I think the piling up of too much loss and trauma in a short period explains why my sleep has been particularly bad for two years.
It’s not just the chemical injury, chronic fatigue syndrome, and tick-borne infections interfering with my body and brain’s sleep cycles — though that certainly is enough. At a deeper level, it’s also that part of me is afraid to go to sleep because the literal and figurative darkness and stillness of night and sleep are too reminiscent of the outage.
Indeed, I can’t tolerate total darkness, or true quiet, now. At night, the sound of the air filters blowing and freezer humming, the shine of the LED lights of my clock, and the glow of my sleeping laptop give me comfort.
If there’s an outage, even during daylight — even during the summer — I panic. I never know how long it will last. I now keep lots of batteries, along with glow-in-the-dark flashlights, mylar blankets, and hand- and foot-warmers, next to my bed. For a long time after the storm, I kept a flashlight in my bed.
Lately, my sleep debt accrues with every day.
It started in November, with the anniversary of Gadget’s death. Grief hit me hard, kept me awake, dragged me to sleep during groggy afternoons, then broke me open again when I should have been sleeping.
However, even as the grief recedes, I continue not to sleep. In fact, as much as I long for sleep, I keep fighting to stay awake. It took me a long time to become aware that I was doing this. After all, if I’m desperate for sleep, why would I want to stay awake until dawn?
I now realize that it’s because some part of me recognizes these short days as the same natural patterns that occurred during the power outage. That wisp of panic urges, “Keep the lights on. Don’t stop working at the computer. Write; make sure people know you once existed. Live through the night.”
When gray light starts seeping through the curtains, I feel my body relax and begin to give way to sleep.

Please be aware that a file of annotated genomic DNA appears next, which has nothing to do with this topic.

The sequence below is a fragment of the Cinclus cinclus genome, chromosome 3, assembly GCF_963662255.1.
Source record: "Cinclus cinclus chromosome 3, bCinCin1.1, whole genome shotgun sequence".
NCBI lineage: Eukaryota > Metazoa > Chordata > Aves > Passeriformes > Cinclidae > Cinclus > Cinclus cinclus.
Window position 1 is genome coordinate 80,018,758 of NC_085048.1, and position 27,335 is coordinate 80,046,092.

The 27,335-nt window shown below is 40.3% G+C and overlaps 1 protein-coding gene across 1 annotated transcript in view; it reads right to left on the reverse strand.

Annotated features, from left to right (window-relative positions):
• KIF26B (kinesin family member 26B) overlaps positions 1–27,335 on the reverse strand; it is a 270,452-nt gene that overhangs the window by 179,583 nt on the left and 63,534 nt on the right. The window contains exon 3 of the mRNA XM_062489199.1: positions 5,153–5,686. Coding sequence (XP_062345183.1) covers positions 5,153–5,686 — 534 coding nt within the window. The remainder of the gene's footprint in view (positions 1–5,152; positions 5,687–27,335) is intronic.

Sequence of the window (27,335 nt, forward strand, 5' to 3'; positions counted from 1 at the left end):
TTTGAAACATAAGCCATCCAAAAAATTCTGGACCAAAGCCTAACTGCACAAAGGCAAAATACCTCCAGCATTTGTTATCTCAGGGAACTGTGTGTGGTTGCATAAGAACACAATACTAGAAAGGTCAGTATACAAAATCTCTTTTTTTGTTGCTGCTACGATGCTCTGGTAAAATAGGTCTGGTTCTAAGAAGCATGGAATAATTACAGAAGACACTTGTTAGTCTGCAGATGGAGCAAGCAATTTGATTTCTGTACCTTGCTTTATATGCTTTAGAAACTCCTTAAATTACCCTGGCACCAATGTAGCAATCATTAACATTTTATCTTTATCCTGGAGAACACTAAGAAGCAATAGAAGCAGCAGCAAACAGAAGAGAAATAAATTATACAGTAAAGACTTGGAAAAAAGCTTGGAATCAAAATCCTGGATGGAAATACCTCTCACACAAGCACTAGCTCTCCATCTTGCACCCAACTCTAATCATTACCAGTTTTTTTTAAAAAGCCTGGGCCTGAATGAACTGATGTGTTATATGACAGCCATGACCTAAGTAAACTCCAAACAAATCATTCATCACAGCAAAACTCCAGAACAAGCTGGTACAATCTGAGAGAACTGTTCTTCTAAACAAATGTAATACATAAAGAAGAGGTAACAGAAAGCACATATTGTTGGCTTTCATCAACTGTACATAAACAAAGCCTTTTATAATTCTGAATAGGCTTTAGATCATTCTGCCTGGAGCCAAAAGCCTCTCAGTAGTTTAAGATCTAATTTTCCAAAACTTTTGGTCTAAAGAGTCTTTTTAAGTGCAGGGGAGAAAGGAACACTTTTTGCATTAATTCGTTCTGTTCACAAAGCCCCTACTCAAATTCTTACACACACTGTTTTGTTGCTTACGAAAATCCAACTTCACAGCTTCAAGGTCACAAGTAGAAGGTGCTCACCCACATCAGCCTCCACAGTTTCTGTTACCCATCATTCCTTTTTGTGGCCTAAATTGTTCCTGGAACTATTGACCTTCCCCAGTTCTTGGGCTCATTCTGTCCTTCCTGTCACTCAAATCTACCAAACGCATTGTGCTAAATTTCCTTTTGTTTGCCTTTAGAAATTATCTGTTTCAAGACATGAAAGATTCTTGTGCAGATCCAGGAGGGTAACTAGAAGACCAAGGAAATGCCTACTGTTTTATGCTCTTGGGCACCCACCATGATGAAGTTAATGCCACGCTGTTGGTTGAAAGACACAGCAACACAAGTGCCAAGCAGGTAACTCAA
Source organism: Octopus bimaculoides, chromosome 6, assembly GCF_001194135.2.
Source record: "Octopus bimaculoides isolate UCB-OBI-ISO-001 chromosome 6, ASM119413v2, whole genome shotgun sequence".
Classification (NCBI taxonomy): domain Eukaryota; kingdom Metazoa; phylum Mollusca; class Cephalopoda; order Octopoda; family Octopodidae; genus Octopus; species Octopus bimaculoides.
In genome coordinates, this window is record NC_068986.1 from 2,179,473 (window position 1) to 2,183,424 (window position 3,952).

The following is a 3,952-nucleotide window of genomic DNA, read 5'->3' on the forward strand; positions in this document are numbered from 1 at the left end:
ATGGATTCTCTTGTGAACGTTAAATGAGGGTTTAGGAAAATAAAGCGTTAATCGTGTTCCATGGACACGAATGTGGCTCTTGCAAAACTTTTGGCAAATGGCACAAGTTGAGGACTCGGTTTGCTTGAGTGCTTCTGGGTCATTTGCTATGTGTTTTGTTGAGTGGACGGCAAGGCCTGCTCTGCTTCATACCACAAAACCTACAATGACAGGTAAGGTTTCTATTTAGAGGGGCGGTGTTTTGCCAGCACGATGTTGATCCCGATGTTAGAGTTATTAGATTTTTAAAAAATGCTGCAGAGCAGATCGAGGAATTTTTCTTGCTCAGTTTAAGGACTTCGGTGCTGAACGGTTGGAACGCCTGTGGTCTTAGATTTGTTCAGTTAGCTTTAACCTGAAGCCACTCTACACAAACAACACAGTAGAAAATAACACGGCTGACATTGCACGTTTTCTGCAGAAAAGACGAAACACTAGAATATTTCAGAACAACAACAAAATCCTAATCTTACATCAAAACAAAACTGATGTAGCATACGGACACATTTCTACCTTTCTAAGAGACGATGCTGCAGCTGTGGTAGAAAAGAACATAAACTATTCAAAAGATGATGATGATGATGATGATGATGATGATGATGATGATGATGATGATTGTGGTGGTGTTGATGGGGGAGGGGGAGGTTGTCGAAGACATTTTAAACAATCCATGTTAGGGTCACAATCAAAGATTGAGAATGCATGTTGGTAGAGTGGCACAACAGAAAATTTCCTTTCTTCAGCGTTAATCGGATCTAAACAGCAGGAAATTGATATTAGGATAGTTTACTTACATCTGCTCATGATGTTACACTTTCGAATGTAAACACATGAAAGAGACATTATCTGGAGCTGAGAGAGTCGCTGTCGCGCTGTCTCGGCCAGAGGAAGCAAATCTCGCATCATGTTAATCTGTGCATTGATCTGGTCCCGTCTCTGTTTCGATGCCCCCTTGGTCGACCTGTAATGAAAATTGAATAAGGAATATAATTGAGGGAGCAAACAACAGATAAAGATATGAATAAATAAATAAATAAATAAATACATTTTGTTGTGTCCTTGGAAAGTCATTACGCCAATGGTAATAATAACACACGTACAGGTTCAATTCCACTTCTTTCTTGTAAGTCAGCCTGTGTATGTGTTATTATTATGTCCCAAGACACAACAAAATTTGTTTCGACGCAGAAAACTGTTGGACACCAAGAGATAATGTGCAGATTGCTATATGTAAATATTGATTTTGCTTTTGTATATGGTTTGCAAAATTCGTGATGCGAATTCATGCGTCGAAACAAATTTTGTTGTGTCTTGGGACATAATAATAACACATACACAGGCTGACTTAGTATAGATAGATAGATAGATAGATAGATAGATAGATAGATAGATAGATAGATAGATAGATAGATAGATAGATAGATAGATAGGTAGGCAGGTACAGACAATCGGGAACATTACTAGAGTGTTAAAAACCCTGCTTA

Of course it’s not a good coping mechanism. Sleep deprivation drives up my pain in a very predictable manner, which interferes with all other forms of functioning: speech, movement, thought.
Lack of sleep weakens my immune system, which is under the massive burden of fighting multiple infections, in addition to being upregulated for two decades, overreacting to foods and chemicals. Not sleeping also brings a host of little irritations: grouchiness, (worse-than-usual) cognitive problems, emotional brittleness, a continual buzzing in my head, and dry, itchy eyes, and on and on.
Nevertheless, there are times when I make peace with the insomnia, when I can look into the teeth of a long night of wakefulness with equanimity, even eagerness.
- When I’m feeling antisocial or my moods are being affected by “the bugs,” and I think it’s best for all involved if our interaction is kept to a minimum. (This works even better if I can manage to sleep when others are awake, too.)
- When I’ve gotten sleep during the day, and I know I won’t be able to fall asleep anyway, so why bother trying?
- When I can write, which has been such a rarity for so long that I will give up almost anything to have that part of me back. (Especially since some of my best or most successful pieces were written between 2:00 and 5:00 AM.)
- When I know I’ll have to wake up early anyway, so there doesn’t seem much point after a while in catching those one or two hours of shut-eye.
- When Barnum has both an appetite and an attention span, so I opt to train instead of sleep.
- When I’m hungry, which keeps me awake, so I distract myself until someone can make me a meal.
- When I have to pee, which keeps me awake, so I distract myself until I can get to the bathroom.
- When I’m in too much pain, which keeps me awake, so I just lie still and wait for the painkillers to work.
- When I’m writing a blog that helps me make sense of it all.
-Sharon, the muse of Gadget, and Barnum (snoring away)
[1.] Originally I planned to write two posts about sleep, but working on this post took me in an unexpected direction, creating a third piece. Since I seem to have a lot to say about what underlies sleep — or lack of sleep — in my life I’ve decided to turn “How I Sleep (or Don’t)” into an ongoing series. Look for other new series, as well. (I’ll also pick up the thread on some I’ve dropped, such as Barnum’s training logs — lots of developments!). Back to post.
[3.] CFIDS and Lyme made me too sick to be moved, but the real barrier was MCS, which meant that no shelters — neither the homes of friends nor disaster shelters, such as fire stations, were accessible to me. In fact, partway through the crisis, I located a friend who lived nearby who also has MCS and CFIDS, who was hypothermic and desperate, alone in her home. She stayed in my bedroom with me until her power was restored. Back to post.
[4.] Even though there was no phone service for most of that time, I used the TTY to communicate when it was too dim for Betsy or my PCAs to see my lips, gestures, communication board, or signs. Back to post.